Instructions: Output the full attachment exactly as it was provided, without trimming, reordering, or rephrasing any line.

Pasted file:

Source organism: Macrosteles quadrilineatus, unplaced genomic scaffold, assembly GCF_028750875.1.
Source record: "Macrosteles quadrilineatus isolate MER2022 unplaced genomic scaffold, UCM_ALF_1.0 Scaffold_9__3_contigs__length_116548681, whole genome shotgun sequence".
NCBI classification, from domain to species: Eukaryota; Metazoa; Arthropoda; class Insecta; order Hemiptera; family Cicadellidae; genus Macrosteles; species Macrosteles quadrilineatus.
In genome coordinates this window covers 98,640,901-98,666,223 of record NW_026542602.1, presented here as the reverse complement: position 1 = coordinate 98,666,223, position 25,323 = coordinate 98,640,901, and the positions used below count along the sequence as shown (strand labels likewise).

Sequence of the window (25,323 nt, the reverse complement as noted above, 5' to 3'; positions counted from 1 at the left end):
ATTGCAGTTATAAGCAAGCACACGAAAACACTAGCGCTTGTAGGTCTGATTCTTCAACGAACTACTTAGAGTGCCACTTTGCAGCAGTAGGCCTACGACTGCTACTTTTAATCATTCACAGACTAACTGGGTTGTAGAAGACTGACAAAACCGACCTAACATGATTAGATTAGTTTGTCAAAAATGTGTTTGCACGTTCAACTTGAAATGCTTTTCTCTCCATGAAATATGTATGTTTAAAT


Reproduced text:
Source organism: Macrosteles quadrilineatus, unplaced genomic scaffold, assembly GCF_028750875.1.
Source record: "Macrosteles quadrilineatus isolate MER2022 unplaced genomic scaffold, UCM_ALF_1.0 Scaffold_9__3_contigs__length_116548681, whole genome shotgun sequence".
NCBI classification, from domain to species: Eukaryota; Metazoa; Arthropoda; class Insecta; order Hemiptera; family Cicadellidae; genus Macrosteles; species Macrosteles quadrilineatus.
In genome coordinates this window covers 98,640,901-98,666,223 of record NW_026542602.1, presented here as the reverse complement: position 1 = coordinate 98,666,223, position 25,323 = coordinate 98,640,901, and the positions used below count along the sequence as shown (strand labels likewise).

Sequence of the window (25,323 nt, the reverse complement as noted above, 5' to 3'; positions counted from 1 at the left end):
ATTGCAGTTATAAGCAAGCACACGAAAACACTAGCGCTTGTAGGTCTGATTCTTCAACGAACTACTTAGAGTGCCACTTTGCAGCAGTAGGCCTACGACTGCTACTTTTAATCATTCACAGACTAACTGGGTTGTAGAAGACTGACAAAACCGACCTAACATGATTAGATTAGTTTGTCAAAAATGTGTTTGCACGTTCAACTTGAAATGCTTTTCTCTCCATGAAATATGTATGTTTAAAT